ANDERSON — Failure is not often associated with success, but Bob Anders says his failures were invaluable.
“It’s something you can learn from,” he said.
This week Anders, 65, and other retired executives shared the secrets that helped them catapult their careers into success.
“I had some good bosses and some bad bosses and I learned a lot from the bad bosses,” he said.
Anders, who graduated with a mechanical engineering degree, ended his career as the chief operating officer of Guide Corp. He said his climb into the executive business world was not easy and he struggled with areas outside of his expertise like sales, marketing and financing.
But he never gave up.
“I became the COO in my 50s,” Anders said. "I think what you have to do is you have to exceed your boss's expectations,” he said. “I was the first guy in and the last guy out.”
One of those failures, Anders said, was to hire a friend for the wrong job.
“I hired a guy who I knew in my heart could not do the job,” he said. “He begged me to promote him and it was a really dumb move on my part.”
That mistake set the company back six months, Anders said, but 18 years later he says it is something he will never do again.
“I let my relationship with him cloud my judgment,” he said. “From then on I was more objective in my evaluation of people who applied for jobs.”
Other lessons Anders learned is there is no excuse for those who always have excuses.
“There are people who always try to minimize their time at work,” he said. “They were always late to work or they would leave early.
“If you don’t like coming to work, find another job.”
That is how Gene Yates said he became successful.
Yates, 92, retired as the president and chief executive officer for First Savings and Loan Association in Anderson.
“I was fortunate enough every time I took a job it was better,” he said. “I changed jobs every two to three years for the first 10 years.”
Yates, who graduated with a degree in accounting, said he was at the right place at the right time.
“Life has really been good to me,” he said. “I think the idea that I wanted to learn all about the particular job I was doing and learn as much as I could and do it well – over time proved to work.”
Success was made easier for Yates, he said, because he enjoys working with people.
“I think you have to work at it and you have to at least be in a position to work with people,” he said. “That was probably my ability rather than having any intellect. I’m not the sharpest tool in the box, as they say.”
Humor allowed Yates to be both liked and effective in the workforce.
When asked about failures in his career, Yates sighed heavily.
“I don’t know,” he said. “I don’t look back and I don’t look at failures, I guess. Right now, one of my greatest adventures is getting out of bed in the morning.”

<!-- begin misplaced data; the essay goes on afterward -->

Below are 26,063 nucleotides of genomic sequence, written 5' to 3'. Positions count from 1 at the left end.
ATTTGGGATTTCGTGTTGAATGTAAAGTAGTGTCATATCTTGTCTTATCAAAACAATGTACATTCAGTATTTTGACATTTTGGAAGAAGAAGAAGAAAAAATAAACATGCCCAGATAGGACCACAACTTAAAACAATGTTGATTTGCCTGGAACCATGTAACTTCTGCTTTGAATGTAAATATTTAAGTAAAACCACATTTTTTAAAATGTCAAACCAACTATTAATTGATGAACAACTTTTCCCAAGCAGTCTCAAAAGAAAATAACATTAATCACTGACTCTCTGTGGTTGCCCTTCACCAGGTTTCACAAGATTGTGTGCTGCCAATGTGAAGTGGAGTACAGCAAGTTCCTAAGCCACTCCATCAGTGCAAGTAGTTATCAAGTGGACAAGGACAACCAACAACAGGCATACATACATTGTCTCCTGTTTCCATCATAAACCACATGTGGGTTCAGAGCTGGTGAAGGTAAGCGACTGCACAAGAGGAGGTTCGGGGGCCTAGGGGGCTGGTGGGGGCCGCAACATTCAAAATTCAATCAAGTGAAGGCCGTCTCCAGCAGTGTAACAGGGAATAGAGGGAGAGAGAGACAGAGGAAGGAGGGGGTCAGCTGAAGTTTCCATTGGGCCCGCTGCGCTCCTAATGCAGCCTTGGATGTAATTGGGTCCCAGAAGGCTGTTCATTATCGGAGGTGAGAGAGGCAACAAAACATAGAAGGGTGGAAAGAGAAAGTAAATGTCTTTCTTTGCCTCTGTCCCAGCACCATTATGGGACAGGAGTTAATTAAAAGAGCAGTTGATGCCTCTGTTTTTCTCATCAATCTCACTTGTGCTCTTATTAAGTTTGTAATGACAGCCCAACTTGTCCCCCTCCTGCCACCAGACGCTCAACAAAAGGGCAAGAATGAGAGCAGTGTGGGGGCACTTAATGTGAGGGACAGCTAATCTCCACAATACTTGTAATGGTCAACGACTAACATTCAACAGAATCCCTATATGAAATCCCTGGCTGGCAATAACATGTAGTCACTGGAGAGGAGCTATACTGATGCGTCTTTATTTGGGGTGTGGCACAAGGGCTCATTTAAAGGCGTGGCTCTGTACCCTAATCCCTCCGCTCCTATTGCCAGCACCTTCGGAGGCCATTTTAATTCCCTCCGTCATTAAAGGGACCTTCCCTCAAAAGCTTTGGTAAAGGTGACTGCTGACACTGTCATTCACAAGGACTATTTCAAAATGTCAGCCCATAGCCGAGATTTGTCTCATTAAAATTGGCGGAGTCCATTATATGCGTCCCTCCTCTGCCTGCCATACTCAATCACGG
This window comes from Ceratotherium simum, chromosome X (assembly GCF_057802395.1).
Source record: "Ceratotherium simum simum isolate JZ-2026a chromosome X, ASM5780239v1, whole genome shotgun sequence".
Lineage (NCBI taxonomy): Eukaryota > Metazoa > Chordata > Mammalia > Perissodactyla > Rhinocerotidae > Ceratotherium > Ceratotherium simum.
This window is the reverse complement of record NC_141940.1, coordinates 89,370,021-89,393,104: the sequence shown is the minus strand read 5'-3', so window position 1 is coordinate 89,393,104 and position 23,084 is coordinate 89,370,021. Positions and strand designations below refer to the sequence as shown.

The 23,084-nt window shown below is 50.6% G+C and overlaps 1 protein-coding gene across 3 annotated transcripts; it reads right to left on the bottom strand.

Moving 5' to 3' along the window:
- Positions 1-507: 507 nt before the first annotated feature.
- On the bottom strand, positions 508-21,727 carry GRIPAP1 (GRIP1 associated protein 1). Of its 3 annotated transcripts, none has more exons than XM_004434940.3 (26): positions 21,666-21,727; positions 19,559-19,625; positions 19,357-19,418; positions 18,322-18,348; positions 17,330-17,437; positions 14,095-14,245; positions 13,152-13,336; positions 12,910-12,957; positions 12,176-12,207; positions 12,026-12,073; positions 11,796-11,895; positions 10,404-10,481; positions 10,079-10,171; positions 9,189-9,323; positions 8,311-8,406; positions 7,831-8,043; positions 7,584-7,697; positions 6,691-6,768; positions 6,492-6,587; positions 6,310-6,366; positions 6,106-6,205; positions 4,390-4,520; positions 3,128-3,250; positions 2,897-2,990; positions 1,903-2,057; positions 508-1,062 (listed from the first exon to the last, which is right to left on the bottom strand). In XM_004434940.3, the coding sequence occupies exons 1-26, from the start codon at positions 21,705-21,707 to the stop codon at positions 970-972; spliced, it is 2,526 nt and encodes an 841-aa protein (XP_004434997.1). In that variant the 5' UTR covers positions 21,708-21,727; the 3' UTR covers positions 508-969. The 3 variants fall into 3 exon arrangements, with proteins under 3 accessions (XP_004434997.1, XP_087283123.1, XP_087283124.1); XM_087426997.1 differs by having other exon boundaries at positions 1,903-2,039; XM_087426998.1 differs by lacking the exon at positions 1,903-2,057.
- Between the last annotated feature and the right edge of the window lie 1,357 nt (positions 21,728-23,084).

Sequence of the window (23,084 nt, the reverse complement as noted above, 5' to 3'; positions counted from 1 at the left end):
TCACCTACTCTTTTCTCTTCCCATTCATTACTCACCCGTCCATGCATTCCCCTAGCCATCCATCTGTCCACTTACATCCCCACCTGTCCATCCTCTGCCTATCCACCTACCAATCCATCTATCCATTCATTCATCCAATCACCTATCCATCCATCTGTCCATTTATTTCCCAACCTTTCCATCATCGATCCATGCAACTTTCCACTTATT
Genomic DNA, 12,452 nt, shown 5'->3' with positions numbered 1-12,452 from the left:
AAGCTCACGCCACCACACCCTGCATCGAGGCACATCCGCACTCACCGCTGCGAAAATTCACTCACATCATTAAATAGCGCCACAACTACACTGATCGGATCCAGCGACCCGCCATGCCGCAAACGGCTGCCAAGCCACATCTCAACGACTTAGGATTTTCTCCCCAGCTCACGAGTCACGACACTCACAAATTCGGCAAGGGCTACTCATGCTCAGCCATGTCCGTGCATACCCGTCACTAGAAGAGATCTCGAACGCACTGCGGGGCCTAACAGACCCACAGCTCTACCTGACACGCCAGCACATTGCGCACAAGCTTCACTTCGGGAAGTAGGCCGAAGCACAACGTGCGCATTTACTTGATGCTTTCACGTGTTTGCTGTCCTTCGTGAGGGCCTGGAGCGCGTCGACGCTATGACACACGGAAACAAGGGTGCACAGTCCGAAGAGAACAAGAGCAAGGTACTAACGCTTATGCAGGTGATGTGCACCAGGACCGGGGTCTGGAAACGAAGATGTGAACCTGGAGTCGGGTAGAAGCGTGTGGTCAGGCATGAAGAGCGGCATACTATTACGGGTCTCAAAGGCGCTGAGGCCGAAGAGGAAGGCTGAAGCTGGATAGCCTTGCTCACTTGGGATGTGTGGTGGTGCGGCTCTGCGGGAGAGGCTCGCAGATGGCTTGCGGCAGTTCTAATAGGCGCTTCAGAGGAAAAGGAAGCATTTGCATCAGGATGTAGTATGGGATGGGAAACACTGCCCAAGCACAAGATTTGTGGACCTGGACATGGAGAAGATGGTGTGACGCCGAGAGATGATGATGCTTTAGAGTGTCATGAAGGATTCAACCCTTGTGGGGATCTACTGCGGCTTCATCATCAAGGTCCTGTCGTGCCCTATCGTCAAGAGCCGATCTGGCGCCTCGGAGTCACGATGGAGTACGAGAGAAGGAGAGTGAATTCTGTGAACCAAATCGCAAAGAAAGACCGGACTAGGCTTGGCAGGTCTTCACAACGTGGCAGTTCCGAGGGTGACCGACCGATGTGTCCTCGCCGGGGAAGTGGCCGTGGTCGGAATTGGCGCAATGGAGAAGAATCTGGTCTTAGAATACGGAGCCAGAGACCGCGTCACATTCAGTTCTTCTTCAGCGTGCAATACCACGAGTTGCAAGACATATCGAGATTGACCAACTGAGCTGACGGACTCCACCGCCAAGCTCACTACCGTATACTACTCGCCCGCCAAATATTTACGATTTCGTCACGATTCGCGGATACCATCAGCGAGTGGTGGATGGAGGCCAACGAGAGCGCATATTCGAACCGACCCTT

But that does not mean Yates was not firm with his employees.
“One of the most unusual incidences I had was with two ladies who would fuss with one another,” he said.
Yates called the women into his office and asked each one if they were happy with their job. They both said they were and, not knowing which woman was ultimately responsible for the problems, he said he made a decisive decision.
“Any more fuss and you are both fired,” Yates told the women. “They took me seriously because I was serous and they ended up living happily ever after.”
Yates said he “accidentally” landed in his corporate job, but there are other ways to be successful in a career.
“I know some people in the business that started from the very bottom and really worked hard to acquire knowledge and let it be known they were acquiring knowledge,” he said.
People like his friend, James Alexander.
Alexander, 82, was enjoying his retirement on the sunny sands in Naples, Fla., this week as another coating of snow fell in Madison County.
A former purchasing agent for General Motors, Alexander worked 37 years at the company before taking a general manager position with Steel Sledding in Elwood.
Hard work was the key to Alexander’s success.
“I did my job and I was always there,” he said. “I didn’t take time off to be sick or anything. I was always there. I was fortunate to work for people I liked and I just did my job.”
That is not to say Alexander always liked his job.
“I’ve had a couple of jobs I didn’t like when I was young.”
In one job, Alexander eventually decided to approach a superior boss and told him he needed a different position.
“He said that I did such a good job he didn’t know why I wanted to get out of my job,” Alexander said. “I told him I did such a good job trying to get out of that job.”
He suggested people should never settle when it comes to a job until they find a job they like.
“Early on, move around to see what you are suited for,” he said. “It took me 10 years to get up to some place in purchasing where I really liked it.”
And the golden rules Alexander lived by were to always work hard, corporate, be honest, be truthful, but most importantly – respect the people he supervised.
“My success was really a long gradual path,” he said.
Like Traci Moyer on Facebook and follow her on Twitter @moyyer, or call 648-4250.
Finding a mentor Are you a new business owner or a business owner who wants to grow your business in 2014? SCORE, a nonprofit for entrepreneurs, offers free mentoring services with experienced business professionals to start up or achieve new business goals. For information on SCORE programs or services, visit www.anderson.score.org. Or contact the agency, 1106 Meridian St., by calling 642-0264.